Rebecca Cole

Backround
Rebecca Cole was born, March 16th in 1846. She was was born in Philadelphia, and attended the Institute of Colored Youth, in Philadelphia. Rebecca Cole was one to excel in school. She was the second African-American to receive an M.D in 1867. During this time, the Medical Field was mostly men, and she was a second class citizen, because of her gender. Cole worked around these obstacles, and excelled as a Physician for 50 years.

There are no pictures that survived of Rebecca Cole, so this is a drawing of her.

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Adult Life

In 1863, Rebecca Cole worked as a teacher, at the Female Medical College of Pennsylvania. During this time Cole became the first African-American to get her M.D from Drexel University. After this, Cole decided to move to New York City and work at the New York Infirmary for Women and Children. Cole became a sanity visitor to the Slums of New York. This job consisted of her going down there, and teach people basic hygiene, and child care. This job could be fufilled by anyone like a nurse, because of this some people debate if Cole was given this job, because of her gender and race, or because she wanted the job. After this job, Cole moved to North Carolina, and practiced medicine there, but then moved on to Washington D.C, and worked as a Superintendent for the Home of Destitute Colored Women and Children. This organization provided, medicine for poor and homeless black women and children.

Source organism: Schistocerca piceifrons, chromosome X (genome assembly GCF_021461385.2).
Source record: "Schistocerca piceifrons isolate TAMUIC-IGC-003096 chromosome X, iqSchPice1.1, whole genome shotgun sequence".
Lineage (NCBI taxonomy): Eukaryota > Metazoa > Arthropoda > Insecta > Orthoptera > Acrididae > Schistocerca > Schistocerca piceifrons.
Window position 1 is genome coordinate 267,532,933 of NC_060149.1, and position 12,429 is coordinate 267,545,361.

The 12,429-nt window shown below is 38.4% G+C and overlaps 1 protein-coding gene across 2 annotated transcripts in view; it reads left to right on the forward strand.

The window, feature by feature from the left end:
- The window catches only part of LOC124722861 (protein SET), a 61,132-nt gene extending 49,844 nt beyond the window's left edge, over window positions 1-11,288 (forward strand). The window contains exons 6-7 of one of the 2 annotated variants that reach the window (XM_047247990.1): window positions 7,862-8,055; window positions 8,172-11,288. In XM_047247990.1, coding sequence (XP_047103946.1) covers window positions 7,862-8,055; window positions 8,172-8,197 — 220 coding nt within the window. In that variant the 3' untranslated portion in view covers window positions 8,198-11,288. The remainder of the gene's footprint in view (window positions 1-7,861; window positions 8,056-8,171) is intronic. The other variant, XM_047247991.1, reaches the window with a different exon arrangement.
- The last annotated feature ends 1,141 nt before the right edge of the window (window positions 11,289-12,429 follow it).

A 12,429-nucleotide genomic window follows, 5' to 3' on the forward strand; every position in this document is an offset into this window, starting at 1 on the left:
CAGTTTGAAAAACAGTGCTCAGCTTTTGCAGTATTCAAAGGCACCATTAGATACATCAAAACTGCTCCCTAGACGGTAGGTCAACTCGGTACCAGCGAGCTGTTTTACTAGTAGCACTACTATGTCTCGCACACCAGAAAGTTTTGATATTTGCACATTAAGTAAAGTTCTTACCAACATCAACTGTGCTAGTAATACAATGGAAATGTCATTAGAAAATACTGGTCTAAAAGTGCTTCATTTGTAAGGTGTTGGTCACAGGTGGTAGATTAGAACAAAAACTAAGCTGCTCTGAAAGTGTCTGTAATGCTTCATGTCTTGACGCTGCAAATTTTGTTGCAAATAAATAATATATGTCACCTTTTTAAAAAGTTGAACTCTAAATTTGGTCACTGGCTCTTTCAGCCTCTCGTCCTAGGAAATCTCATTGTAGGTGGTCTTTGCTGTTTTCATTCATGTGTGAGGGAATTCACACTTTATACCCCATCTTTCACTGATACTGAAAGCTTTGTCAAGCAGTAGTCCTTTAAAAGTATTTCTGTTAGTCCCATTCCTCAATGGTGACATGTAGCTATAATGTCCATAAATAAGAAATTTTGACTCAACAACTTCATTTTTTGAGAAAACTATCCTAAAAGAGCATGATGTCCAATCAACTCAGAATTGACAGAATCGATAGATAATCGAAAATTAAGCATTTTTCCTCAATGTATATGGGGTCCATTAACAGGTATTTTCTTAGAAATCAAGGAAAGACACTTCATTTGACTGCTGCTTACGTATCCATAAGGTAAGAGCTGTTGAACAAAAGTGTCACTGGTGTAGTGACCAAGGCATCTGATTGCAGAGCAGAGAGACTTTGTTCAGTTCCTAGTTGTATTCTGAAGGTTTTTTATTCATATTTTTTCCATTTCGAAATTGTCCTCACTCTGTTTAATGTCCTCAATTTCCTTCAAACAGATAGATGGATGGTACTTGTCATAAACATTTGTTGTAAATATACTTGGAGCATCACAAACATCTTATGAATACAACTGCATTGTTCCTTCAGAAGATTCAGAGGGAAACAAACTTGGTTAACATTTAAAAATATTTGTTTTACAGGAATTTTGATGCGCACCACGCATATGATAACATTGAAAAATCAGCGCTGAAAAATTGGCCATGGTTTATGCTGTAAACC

Protests
Rebecca Cole, wrote in newspapers and often spoke out in public about the things she viewed as injustices and ignorances. For example, Cole wrote a rebuttal to an allegation made by W.E.B Dubois, who said "African-Americans were dying of consumption in large numbers, because of their ignorance of hygiene." Cole didn't agree with this. She wrote that the the reason for overcrowding in the African-American communities was because of "soul-less" landlords.

Death
Rebecca Cole died August 14th, in 1922. She worked as a physician for almost half a century. She fought through the odds to become a doctor. She protested for the medical rights, of African- Americans, women, children, and the poor.

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Bibliography

"Dr. Rebecca J. Cole." National Library Of Medicine. National Library of
Medicine, n.d. Web. 17 Nov. 2009. <http://www.nlm.nih.gov/
changingthefaceofmedicine/video/66_1_trans.html>.

Henderson, Ashyia. Comtemporary Black Biography. Farmington Hills: Gale Group,
2003. N. pag. Biography Resource Center. Web. 17 Nov. 2009.
<http://galenet.galegroup.com/servlet/BioRC>.